... Te values of CCTM(r) in four quadrants are displayed in Figure 8. Figure 8(a) shows the values of CCTM1(r) in the frst quadrant, which indicate a substantial diference when the r ∈ [2,5]. Figures 8(b)∼8(d) are CCTM2(r), CCTM3(r), and CCTM4(r), respectively. ...
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In this study, an improved second-order difference plot is proposed to analyze the variability of heart rate variability. Although the variation of the physiological status of the cardiovascular system can be shown graphically by the second-order difference plot, the descriptive ability of existing indicators for this plot is insufficient. As a result, the physiological information contained in the second-order difference plot cannot be extracted adequately. Addressing the problem, the temporal variation measure analysis is presented to describe distribution patterns of scatter points in the second-order difference plot quantitatively and extract the acceleration information for a variation of heart rate variability. Experiment results demonstrate the effectiveness of the temporal variation measure analysis. As a quantitative indicator, the temporal variation entropy is properly designed and successfully applied in the recognition and classification of the physiological statuses of the heart.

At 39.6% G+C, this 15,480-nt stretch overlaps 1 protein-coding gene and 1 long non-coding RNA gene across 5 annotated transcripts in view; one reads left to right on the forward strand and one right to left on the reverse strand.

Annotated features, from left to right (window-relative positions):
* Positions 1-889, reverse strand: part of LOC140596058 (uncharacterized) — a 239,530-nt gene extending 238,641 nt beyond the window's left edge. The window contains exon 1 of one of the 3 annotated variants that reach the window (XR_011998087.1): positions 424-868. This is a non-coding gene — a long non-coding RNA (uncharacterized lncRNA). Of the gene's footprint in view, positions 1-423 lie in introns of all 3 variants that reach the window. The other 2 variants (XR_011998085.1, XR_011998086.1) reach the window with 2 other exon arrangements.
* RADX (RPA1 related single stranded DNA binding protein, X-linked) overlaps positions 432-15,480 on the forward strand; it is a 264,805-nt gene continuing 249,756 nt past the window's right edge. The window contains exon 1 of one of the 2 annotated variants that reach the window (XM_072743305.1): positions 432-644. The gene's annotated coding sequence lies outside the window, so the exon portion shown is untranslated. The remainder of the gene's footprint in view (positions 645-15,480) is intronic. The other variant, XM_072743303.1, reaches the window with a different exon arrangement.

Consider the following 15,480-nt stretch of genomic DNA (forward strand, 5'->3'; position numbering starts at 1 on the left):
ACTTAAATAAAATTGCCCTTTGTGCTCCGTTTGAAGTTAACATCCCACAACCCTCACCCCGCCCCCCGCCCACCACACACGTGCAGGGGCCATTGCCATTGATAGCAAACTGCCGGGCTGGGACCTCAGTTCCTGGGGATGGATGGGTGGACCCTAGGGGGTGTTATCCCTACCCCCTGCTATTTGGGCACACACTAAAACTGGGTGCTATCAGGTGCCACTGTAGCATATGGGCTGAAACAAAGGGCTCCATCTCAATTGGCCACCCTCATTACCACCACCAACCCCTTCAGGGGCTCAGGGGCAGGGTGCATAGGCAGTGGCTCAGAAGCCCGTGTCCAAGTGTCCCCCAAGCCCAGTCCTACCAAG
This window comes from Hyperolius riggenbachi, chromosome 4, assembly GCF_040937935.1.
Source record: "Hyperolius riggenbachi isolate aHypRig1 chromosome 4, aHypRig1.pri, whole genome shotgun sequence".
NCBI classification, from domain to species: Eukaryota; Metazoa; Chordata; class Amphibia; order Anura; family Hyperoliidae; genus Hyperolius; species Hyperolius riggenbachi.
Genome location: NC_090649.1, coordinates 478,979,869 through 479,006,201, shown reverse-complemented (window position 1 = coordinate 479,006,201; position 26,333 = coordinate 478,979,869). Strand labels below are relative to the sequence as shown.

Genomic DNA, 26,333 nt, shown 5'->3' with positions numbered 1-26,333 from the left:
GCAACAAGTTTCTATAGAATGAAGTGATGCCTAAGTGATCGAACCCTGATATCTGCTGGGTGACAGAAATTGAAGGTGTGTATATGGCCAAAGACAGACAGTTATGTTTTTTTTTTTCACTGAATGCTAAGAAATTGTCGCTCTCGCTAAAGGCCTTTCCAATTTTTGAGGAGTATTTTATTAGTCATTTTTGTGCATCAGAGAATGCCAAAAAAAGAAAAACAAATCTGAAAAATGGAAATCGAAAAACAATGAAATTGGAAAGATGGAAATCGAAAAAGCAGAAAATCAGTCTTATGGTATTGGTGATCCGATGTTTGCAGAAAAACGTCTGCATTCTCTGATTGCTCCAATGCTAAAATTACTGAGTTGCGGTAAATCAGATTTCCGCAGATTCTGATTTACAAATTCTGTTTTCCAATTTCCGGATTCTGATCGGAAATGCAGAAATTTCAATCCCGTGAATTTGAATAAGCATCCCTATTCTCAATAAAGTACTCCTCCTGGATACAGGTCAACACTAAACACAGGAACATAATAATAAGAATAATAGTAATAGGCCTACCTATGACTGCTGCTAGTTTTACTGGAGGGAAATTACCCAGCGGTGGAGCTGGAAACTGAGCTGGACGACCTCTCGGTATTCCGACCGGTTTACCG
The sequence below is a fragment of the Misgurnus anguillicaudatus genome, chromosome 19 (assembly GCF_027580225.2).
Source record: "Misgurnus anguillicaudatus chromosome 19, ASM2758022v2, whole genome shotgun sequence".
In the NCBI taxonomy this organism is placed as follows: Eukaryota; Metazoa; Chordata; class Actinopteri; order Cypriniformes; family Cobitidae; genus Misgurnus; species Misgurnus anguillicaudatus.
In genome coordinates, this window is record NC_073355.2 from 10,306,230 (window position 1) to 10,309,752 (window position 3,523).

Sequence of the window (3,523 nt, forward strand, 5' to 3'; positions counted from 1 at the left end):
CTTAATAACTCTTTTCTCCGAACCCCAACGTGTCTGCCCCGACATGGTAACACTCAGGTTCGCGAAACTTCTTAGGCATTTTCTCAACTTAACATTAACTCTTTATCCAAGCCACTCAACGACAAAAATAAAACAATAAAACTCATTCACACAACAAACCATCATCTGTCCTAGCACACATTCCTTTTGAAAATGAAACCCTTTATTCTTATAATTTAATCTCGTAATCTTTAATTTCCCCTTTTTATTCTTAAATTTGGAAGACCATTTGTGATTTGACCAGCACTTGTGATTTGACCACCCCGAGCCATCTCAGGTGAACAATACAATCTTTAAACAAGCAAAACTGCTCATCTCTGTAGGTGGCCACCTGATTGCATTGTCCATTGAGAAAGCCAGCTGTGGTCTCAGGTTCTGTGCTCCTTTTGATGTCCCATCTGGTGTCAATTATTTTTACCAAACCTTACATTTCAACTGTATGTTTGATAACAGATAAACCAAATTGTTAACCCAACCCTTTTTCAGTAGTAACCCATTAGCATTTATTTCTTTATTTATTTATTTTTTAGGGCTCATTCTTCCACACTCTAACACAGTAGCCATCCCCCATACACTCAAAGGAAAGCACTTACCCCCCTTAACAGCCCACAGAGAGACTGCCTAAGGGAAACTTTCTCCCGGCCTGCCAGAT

... Cardiovascular diseases and strokes remain the two biggest causes of death worldwide [1,2]. Thus, monitoring and recording electrocardiogram (ECG) and electroencephalogram (EEG), bio-potential signals from the heart and brain of patients, are essential in the analysis of various physiological parameters and diagnosis [3,4]. An effective method for monitoring these signals while patients are moving around to do their daily activities is to utilize non-invasive, wearable, and implantable systems [1,[3][4][5][6][7][8]. ...